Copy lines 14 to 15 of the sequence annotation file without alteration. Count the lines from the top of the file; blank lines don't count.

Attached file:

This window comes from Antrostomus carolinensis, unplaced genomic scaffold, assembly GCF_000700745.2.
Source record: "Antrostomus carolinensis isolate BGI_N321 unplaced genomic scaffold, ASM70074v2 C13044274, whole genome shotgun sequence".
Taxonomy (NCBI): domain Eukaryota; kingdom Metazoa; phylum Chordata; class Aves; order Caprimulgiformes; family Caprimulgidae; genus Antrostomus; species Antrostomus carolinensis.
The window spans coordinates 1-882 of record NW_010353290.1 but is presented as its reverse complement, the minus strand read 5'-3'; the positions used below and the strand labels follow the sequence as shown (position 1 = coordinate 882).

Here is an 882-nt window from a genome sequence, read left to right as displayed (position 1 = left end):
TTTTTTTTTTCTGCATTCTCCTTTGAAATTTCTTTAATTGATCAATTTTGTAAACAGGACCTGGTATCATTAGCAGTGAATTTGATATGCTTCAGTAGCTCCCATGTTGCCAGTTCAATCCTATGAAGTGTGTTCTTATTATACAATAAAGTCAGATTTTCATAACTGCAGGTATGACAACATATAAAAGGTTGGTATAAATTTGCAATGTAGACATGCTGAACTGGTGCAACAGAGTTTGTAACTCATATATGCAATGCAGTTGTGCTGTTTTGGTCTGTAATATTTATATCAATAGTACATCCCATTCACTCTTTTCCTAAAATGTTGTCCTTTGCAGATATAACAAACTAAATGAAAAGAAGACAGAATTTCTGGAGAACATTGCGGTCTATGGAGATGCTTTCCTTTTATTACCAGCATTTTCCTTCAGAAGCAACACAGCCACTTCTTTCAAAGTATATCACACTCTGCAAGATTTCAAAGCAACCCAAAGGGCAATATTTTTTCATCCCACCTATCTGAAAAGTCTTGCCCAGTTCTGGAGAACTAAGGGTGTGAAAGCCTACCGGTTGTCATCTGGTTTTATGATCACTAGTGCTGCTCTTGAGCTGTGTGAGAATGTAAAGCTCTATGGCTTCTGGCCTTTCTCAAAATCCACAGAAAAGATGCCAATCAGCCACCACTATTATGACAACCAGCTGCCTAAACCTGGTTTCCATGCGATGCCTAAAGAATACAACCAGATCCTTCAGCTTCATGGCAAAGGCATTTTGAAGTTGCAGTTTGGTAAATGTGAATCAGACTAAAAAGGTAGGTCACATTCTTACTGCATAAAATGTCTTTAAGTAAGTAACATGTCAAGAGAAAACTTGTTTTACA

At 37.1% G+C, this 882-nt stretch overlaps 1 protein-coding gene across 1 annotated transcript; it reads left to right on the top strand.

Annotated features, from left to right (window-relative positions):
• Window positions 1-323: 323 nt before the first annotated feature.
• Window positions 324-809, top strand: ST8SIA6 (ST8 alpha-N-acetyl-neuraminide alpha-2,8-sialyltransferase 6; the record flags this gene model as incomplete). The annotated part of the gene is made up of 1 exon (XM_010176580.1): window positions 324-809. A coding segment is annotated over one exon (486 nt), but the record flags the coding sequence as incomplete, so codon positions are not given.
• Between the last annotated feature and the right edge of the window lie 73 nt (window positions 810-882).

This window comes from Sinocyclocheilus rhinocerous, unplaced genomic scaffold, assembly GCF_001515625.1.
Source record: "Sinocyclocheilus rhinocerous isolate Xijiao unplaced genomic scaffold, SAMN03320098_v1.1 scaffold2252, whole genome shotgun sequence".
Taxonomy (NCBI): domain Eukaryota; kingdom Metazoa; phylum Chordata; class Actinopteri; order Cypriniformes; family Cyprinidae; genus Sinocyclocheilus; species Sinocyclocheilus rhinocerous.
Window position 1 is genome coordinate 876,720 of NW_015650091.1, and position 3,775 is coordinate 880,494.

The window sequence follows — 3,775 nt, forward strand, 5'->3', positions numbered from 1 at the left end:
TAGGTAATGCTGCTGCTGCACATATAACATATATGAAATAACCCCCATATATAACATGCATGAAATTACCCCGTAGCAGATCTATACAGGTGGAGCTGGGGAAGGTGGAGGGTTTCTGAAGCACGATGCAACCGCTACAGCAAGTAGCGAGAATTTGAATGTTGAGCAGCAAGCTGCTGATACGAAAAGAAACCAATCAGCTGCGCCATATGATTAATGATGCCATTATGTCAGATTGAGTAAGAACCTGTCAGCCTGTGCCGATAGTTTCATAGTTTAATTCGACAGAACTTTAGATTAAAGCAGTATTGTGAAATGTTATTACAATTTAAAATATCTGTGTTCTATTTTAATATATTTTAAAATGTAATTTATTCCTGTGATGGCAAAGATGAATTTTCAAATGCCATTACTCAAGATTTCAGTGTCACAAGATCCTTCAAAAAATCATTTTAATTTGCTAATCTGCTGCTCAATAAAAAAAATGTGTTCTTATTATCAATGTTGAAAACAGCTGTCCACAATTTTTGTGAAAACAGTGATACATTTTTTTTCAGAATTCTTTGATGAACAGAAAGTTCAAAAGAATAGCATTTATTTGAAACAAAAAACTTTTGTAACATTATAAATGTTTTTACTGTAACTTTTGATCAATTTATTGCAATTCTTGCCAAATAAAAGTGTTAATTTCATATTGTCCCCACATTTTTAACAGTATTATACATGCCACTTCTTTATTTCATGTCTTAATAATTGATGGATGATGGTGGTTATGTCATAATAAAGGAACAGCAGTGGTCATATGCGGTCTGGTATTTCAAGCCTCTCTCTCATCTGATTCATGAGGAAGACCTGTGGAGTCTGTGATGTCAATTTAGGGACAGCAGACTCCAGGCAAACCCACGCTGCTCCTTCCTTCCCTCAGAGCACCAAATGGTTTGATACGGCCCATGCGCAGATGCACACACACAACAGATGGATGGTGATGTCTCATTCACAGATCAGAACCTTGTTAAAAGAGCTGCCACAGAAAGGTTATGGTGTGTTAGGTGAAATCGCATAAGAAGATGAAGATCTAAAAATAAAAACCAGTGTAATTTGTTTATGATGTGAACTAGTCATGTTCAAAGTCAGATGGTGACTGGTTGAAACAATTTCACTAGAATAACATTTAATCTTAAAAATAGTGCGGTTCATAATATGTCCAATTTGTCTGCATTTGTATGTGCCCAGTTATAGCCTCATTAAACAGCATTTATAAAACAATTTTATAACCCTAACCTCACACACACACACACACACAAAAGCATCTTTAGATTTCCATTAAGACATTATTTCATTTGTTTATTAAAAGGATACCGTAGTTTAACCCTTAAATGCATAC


Taxonomy (NCBI): domain Eukaryota; kingdom Metazoa; phylum Chordata; class Actinopteri; order Cypriniformes; family Cyprinidae; genus Sinocyclocheilus; species Sinocyclocheilus rhinocerous.
Window position 1 is genome coordinate 876,720 of NW_015650091.1, and position 3,775 is coordinate 880,494.